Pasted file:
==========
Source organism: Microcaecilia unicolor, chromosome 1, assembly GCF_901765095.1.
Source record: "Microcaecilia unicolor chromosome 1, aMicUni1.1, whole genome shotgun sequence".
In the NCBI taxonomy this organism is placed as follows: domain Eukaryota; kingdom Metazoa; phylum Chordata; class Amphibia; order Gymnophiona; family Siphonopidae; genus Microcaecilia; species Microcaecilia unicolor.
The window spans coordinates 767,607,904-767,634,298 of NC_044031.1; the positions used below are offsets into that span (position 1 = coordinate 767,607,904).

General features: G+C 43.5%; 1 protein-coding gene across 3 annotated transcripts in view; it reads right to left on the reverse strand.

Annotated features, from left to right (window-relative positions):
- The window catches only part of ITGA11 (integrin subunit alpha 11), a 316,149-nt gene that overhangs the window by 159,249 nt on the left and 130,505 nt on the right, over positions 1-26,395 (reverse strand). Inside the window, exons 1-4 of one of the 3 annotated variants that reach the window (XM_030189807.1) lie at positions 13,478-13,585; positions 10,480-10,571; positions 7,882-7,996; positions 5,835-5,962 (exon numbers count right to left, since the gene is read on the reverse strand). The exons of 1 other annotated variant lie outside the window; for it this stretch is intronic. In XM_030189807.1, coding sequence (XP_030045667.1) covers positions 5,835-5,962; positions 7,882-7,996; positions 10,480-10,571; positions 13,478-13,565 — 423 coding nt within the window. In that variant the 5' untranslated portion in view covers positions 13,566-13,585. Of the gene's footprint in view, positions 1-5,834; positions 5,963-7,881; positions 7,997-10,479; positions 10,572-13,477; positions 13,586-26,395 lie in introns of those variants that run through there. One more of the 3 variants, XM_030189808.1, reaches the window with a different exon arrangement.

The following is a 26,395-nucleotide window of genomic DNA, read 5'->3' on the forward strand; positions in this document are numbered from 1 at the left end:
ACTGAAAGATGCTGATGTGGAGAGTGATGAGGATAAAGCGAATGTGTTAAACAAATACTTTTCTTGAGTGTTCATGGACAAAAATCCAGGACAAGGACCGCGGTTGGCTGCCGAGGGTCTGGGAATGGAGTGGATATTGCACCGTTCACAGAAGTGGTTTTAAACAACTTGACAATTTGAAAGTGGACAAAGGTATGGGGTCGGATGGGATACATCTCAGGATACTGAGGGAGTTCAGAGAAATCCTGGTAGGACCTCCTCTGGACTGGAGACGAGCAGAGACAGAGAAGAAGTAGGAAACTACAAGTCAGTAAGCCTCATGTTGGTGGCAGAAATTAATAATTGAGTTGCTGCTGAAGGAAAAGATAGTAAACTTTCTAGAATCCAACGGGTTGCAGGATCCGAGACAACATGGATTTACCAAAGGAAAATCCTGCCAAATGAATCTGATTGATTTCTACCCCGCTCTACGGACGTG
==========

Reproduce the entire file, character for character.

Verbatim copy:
Source organism: Microcaecilia unicolor, chromosome 1, assembly GCF_901765095.1.
Source record: "Microcaecilia unicolor chromosome 1, aMicUni1.1, whole genome shotgun sequence".
In the NCBI taxonomy this organism is placed as follows: domain Eukaryota; kingdom Metazoa; phylum Chordata; class Amphibia; order Gymnophiona; family Siphonopidae; genus Microcaecilia; species Microcaecilia unicolor.
The window spans coordinates 767,607,904-767,634,298 of NC_044031.1; the positions used below are offsets into that span (position 1 = coordinate 767,607,904).

General features: G+C 43.5%; 1 protein-coding gene across 3 annotated transcripts in view; it reads right to left on the reverse strand.

Annotated features, from left to right (window-relative positions):
- The window catches only part of ITGA11 (integrin subunit alpha 11), a 316,149-nt gene that overhangs the window by 159,249 nt on the left and 130,505 nt on the right, over positions 1-26,395 (reverse strand). Inside the window, exons 1-4 of one of the 3 annotated variants that reach the window (XM_030189807.1) lie at positions 13,478-13,585; positions 10,480-10,571; positions 7,882-7,996; positions 5,835-5,962 (exon numbers count right to left, since the gene is read on the reverse strand). The exons of 1 other annotated variant lie outside the window; for it this stretch is intronic. In XM_030189807.1, coding sequence (XP_030045667.1) covers positions 5,835-5,962; positions 7,882-7,996; positions 10,480-10,571; positions 13,478-13,565 — 423 coding nt within the window. In that variant the 5' untranslated portion in view covers positions 13,566-13,585. Of the gene's footprint in view, positions 1-5,834; positions 5,963-7,881; positions 7,997-10,479; positions 10,572-13,477; positions 13,586-26,395 lie in introns of those variants that run through there. One more of the 3 variants, XM_030189808.1, reaches the window with a different exon arrangement.

The following is a 26,395-nucleotide window of genomic DNA, read 5'->3' on the forward strand; positions in this document are numbered from 1 at the left end:
ACTGAAAGATGCTGATGTGGAGAGTGATGAGGATAAAGCGAATGTGTTAAACAAATACTTTTCTTGAGTGTTCATGGACAAAAATCCAGGACAAGGACCGCGGTTGGCTGCCGAGGGTCTGGGAATGGAGTGGATATTGCACCGTTCACAGAAGTGGTTTTAAACAACTTGACAATTTGAAAGTGGACAAAGGTATGGGGTCGGATGGGATACATCTCAGGATACTGAGGGAGTTCAGAGAAATCCTGGTAGGACCTCCTCTGGACTGGAGACGAGCAGAGACAGAGAAGAAGTAGGAAACTACAAGTCAGTAAGCCTCATGTTGGTGGCAGAAATTAATAATTGAGTTGCTGCTGAAGGAAAAGATAGTAAACTTTCTAGAATCCAACGGGTTGCAGGATCCGAGACAACATGGATTTACCAAAGGAAAATCCTGCCAAATGAATCTGATTGATTTCTACCCCGCTCTACGGACGTG